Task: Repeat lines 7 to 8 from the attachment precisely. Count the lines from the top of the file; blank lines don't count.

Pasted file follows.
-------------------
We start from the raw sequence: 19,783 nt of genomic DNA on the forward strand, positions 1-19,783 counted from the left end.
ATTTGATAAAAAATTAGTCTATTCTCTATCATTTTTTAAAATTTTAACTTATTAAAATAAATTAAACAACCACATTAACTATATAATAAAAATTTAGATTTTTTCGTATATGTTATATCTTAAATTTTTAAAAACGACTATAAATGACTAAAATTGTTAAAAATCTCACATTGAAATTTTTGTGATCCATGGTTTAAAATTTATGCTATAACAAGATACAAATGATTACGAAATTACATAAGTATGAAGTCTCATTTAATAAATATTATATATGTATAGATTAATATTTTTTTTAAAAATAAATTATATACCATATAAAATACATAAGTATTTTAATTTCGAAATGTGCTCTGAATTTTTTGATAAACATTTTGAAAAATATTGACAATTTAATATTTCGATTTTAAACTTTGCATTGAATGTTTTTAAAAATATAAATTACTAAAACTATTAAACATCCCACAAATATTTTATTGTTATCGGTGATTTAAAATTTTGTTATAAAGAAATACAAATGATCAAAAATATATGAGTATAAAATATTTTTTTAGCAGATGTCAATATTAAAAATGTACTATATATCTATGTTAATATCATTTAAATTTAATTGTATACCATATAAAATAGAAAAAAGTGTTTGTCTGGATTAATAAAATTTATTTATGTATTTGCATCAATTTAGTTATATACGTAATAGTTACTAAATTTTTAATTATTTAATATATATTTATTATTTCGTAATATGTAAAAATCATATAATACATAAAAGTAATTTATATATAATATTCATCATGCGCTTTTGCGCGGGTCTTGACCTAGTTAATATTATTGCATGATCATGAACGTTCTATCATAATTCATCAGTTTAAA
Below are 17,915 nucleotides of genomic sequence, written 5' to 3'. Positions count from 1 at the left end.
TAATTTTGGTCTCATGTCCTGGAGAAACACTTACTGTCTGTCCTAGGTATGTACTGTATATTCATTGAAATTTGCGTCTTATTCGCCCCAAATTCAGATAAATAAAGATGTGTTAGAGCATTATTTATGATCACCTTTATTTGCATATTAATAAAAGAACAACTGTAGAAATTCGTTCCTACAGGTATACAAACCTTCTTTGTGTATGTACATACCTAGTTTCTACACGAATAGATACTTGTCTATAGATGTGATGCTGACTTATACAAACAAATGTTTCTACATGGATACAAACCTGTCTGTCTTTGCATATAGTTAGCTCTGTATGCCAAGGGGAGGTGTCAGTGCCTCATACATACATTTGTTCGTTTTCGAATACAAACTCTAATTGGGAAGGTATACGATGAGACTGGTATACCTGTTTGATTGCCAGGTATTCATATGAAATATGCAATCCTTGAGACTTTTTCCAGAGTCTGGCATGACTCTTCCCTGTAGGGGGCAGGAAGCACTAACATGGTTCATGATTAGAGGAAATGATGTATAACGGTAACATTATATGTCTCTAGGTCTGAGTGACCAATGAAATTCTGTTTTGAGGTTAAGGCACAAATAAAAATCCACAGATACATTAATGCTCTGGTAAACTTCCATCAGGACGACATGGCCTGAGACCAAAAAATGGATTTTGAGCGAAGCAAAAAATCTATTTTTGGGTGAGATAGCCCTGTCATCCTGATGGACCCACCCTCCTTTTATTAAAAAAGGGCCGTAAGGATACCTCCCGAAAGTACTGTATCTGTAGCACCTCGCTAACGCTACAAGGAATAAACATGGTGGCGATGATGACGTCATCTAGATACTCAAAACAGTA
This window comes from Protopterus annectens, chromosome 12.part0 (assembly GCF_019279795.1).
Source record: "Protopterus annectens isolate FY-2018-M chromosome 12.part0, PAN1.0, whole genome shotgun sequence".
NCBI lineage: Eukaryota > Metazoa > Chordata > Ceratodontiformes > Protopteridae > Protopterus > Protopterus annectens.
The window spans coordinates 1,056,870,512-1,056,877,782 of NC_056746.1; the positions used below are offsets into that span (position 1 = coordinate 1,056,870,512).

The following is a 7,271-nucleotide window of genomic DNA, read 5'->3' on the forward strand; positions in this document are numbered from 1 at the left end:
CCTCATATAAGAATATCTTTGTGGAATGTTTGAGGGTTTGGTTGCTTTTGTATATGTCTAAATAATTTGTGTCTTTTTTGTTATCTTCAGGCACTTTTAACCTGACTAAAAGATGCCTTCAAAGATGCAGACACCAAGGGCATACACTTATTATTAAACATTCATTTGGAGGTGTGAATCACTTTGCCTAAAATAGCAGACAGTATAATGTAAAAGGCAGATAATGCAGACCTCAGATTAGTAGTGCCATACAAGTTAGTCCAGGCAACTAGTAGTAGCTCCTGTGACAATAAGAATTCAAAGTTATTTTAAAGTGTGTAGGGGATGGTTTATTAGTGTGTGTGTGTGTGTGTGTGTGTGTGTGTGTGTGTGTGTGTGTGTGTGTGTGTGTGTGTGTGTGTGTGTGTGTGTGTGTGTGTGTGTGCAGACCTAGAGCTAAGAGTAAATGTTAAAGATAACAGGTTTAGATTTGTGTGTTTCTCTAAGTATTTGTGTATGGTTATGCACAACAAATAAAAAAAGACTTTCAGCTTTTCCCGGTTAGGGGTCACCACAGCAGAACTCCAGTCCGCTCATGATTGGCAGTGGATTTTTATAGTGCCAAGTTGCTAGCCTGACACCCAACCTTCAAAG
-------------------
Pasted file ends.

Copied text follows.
NCBI lineage: Eukaryota > Metazoa > Chordata > Ceratodontiformes > Protopteridae > Protopterus > Protopterus annectens.
The window spans coordinates 1,056,870,512-1,056,877,782 of NC_056746.1; the positions used below are offsets into that span (position 1 = coordinate 1,056,870,512).